Photoperiodism is the sensitivity of a plant to the amount of light and darkness it experiences. All plants require some light to carry out photosynthesis and turn carbon dioxide into energy for growing. For a photoperiodic plant, Purdue University's department of horticulture explains, the specific light-dark balance each day determines its overall health and whether it will flower or fruit. Plants fall into three categories of light sensitivity: long-night (short-day) plants, short-night (long-day) plants and indeterminate plants.
Long-night, or short-day, plants need more darkness than average to flower. Poinsettia, gardenias, kalanchoes, Christmas cactus and chrysanthemums can require up to 18 hours of darkness in each 24-hour period for several weeks before flowering. Each photosensitive plant has its own set point for dark-light balance. Long-night houseplants may need to be grouped by darkness requirements and isolated from other indoor greenery so that the duration of their exposure to light can be separately controlled.
The short-night, or long-day, adaptation of certain plants is a response to their evolution at specific latitudes. Plants that grow farther from the equator are accustomed to limited growing seasons when the days are very long and the nights shorter. This is true for a number of annuals that have a brief window for flowering as the hours of sun lengthen and then shrink from spring through summer and into fall. Asters, California poppies, coneflowers, lettuce and spinach are all short-night, long-day plants that need 12 hours or more of sun or light each day for several weeks to trigger flowering and growth.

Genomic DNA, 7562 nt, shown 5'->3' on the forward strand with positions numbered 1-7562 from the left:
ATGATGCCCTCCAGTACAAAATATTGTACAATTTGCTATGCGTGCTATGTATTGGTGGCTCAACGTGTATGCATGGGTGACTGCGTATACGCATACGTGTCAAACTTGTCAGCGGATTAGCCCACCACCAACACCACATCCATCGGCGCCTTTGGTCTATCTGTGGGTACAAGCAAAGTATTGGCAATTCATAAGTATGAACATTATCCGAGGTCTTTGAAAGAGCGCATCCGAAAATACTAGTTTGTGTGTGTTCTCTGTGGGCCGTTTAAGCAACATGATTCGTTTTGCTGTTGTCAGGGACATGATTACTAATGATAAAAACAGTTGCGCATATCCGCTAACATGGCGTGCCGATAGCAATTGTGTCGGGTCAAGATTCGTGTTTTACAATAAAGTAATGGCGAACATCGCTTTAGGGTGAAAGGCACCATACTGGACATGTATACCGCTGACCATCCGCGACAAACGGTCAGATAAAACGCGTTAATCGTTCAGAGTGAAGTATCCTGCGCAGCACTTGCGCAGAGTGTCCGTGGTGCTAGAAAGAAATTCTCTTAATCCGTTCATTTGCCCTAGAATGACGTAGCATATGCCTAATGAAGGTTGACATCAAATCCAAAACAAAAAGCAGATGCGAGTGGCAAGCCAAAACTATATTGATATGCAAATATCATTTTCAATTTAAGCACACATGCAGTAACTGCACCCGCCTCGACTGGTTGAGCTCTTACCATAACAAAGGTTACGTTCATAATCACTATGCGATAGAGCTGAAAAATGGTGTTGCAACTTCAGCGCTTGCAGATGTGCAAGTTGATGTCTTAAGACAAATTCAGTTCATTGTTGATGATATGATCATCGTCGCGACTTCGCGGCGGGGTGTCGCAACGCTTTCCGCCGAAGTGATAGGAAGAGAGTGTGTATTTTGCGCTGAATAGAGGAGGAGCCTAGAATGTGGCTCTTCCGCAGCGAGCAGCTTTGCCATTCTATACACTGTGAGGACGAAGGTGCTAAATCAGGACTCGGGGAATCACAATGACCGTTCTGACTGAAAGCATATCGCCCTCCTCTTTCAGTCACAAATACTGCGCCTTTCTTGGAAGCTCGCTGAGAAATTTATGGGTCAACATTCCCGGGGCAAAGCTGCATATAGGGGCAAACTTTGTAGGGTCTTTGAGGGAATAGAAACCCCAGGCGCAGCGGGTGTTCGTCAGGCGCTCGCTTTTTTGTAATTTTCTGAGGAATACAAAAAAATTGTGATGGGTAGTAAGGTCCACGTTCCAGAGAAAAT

Indeterminate or Day-Neutral Plants
Most flowering house and patio plants are indeterminate or day-neutral. Strawberries, tomatoes, geraniums, African violets and roses are day-neutral. They do not have exacting light duration requirements that control whether they flower, produce fruit, remain green or generally thrive, although they are happiest with eight to 12 hours each day of good light. Fine-tuning light and its attendant conditions will affect the appearance and health of indeterminate plants. Low-intensity light can inhibit photosynthesis, stem length, flowering and color. Gardeners can compensate for low light intensity by adding more or stronger light, lowering the source of light closer to the plants or increasing the duration of light.